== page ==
Afternoon Naps May Boost Brain Function

The ability to think clearly, make important decisions, and preserve memory becomes more critical as we age. New research into the role sleep plays in mental function as we age, may indicate that taking an hour long nap in the afternoon could be key in boosting brain function.

In a recent study in China, published in the Journal of the American Geriatrics Society, researchers examined information from 3000 adults age 65 and older. Close to 60% of participants said they napped, from 30 to more than 90 minutes, each afternoon, with the average nap period lasting around 63 minutes. The participants also took several tests to assess mental acuity. Participants were asked to memorize and recall words, copy drawings of geometric figures, and answer basic questions and math problems. They were also questioned about their napping and nighttime sleep habits.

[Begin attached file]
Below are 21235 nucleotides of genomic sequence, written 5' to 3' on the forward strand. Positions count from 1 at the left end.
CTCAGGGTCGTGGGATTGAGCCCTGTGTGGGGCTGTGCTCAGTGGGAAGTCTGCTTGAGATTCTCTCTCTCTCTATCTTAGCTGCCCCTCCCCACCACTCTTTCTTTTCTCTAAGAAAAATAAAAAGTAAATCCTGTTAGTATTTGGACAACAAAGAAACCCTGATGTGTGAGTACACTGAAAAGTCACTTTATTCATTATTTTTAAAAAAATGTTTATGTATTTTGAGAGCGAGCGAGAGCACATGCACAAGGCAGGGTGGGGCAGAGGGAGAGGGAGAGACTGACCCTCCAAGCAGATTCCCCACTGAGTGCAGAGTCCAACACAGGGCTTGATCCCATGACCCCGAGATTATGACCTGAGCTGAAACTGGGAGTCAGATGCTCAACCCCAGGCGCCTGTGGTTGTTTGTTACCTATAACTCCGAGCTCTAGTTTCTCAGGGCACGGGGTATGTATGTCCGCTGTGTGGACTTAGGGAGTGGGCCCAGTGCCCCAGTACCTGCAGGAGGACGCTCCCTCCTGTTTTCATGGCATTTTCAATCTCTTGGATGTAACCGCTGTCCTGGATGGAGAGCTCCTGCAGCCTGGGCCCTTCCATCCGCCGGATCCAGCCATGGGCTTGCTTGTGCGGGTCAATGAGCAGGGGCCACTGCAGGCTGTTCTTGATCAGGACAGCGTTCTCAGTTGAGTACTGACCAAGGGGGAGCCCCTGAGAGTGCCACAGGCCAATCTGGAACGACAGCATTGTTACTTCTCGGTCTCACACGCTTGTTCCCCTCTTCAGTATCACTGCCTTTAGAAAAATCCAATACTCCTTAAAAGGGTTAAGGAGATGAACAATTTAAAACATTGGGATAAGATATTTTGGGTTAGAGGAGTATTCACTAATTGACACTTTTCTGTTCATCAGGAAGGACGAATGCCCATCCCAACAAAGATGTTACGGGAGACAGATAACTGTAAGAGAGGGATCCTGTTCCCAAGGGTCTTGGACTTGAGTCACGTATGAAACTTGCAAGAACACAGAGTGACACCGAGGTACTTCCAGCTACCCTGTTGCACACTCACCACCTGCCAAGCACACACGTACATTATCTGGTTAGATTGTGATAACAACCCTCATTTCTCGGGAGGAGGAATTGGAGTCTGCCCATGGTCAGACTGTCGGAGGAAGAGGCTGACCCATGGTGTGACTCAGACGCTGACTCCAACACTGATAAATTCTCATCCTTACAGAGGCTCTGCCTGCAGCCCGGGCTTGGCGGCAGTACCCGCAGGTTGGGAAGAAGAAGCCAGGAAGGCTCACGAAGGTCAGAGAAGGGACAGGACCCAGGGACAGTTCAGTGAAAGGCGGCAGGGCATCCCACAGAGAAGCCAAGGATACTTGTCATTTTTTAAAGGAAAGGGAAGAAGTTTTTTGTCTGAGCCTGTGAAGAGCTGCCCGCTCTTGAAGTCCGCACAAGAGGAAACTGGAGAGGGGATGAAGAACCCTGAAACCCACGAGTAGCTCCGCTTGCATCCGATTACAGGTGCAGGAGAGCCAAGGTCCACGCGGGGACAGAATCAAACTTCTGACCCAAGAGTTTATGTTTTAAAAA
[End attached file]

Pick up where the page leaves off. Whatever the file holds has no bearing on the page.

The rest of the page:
The results of the study showed that those participants who took an hour long afternoon nap did better on the mental tests as compared to those who did not nap. Furthermore, those who took hour-long naps also did better than those who rested for shorter or longer periods of time. Those participants who took no naps, shorter naps, or longer naps experienced decreases in mental ability that were 4-6x greater than those who took hour-long naps.

What does this mean? Perhaps if you’re over 65 and longing for that afternoon siesta, resting for an hour could provide more benefits than you know.

These results were part of the study “Afternoon Napping and Cognition in Chinese Older Adults: Findings from the China Health and Retirement Longitudinal Study (CHARLS)

If you’re looking for ways to improve the quality of your sleep, schedule a free no-obligation sleep consultation with one of our professionals at Sleep Organics here.

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